• Join over 1.2 million students every month
  • Accelerate your learning by 29%
  • Unlimited access from just £6.99 per month

The Tempest - Act IV Analysis

Extracts from this document...

Introduction

The Tempest Act IV Analysis Written in 1611, Shakespeare's drama The Tempest, deals with issues of social order, as well as the 'natural order' of how society should function. Conflicts within the text indicate the need for order and a 'rightful' leader. These themes are reflections of the story, as Prospero the 'rightful leader' was usurped by his brother Antonio, after which, conflicts arise and the drama unfolds. Act four is an important scene in the play and it can be seen as a turning point in the play as well as functioning to produce meanings for the audience. The masque and the marriage act as a representation of a healthy social order, and thus prepare the audience for the mending of social order in the next scene. It also represents fifteenth century ideas of social order and social function of marriage. Finally, the characterization of characters such as Caliban and Prospero in this act shifts the views of the audience in order for the audience to agree with Caliban's defeat in the final act, and thus support a 'happy' and 'rightful' ending. ...read more.

Middle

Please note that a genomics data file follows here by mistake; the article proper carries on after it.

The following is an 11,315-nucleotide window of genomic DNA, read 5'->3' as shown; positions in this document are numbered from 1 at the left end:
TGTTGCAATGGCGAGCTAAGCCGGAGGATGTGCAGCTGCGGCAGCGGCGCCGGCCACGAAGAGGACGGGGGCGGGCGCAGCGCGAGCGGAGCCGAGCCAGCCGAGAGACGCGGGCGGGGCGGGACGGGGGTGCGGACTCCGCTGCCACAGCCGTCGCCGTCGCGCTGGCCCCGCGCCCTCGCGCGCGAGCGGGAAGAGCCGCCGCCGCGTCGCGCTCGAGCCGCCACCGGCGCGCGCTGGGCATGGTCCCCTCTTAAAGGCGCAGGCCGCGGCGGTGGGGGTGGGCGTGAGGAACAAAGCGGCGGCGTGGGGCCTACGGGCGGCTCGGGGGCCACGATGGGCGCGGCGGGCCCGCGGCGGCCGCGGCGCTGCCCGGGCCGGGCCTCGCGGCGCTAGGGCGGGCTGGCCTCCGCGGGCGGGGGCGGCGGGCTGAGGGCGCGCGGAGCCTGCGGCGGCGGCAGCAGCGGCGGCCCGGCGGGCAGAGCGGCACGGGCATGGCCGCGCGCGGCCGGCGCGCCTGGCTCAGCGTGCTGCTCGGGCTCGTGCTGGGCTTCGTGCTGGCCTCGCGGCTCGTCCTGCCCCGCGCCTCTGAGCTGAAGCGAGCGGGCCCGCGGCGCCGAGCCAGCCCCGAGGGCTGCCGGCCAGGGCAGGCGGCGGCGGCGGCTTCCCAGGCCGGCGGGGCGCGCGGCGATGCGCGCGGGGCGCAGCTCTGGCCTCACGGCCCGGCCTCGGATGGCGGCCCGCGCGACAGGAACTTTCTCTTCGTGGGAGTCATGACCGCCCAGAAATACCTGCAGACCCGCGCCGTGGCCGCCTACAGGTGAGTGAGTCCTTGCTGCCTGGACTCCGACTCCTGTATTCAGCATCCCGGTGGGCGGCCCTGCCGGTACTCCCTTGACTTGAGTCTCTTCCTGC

To this, Iris responds that they are not. Which indicates that love and lust, being Venus and Cupid, are not present in the marriage between Miranda and Ferdinand. This is significant as Ceres explains that these Roman deities, Cupid and Venus, aided Pluto (Dis) in abducting her daughter, Proserpine. Thus lust and love in marriage was seen as indecent. The songs that Juno and Ceres sing during the masque are significant in representing marriage in the 'natural order of things', as Juno blesses the marriage with prosperity and wealth, as well as "honour", social propriety. Ceres wishes them harmony with the earth, as well as the fruitfulness of their lands, which can also be seen as fertility. This is reflective of fifteenth century values, where marriage is subtly glorified as in the 'natural order' given the concurrence on nature and marriage in Ceres' speech. Juno and Ceres also de-emphasize the role of love, personal feeling and sexuality in marriage; instead, choosing to focus on marriage's place in the social and natural orders which organizing society. ...read more.

Conclusion

Act four of the tempest is primarily a marriage, or betrothal scene featuring a masque to bless Miranda and Ferdinand. Within the speech of the three goddesses, Shakespeare is able to share ideas with the audience. Firstly, that marriage is a representation of a healthy social order, which prepares the audience for the rectification of order in the following act, where Prospero is once again Duke of Milan, and Caliban regains control of his island. The masque also represents fifteenth Century ideology of marriage and the natural order and social function, minus the love and feelings. Characterization of Prospero and Caliban function to eliminate the audience's contempt for prospero and sympathies for Caliban. These aspects of the audiences feelings are reversed, so that Prospero can be seen as the 'rightful' Duke of Milan, and thus the audience can relate to and support the 'happy' and 'right' ending, as their feelings have already been naturalized to the outcome. Overall, the act functions to prepare the reader for the end of the play, where the conflicts are resolved, and order is restored. ...read more.

The above preview is unformatted text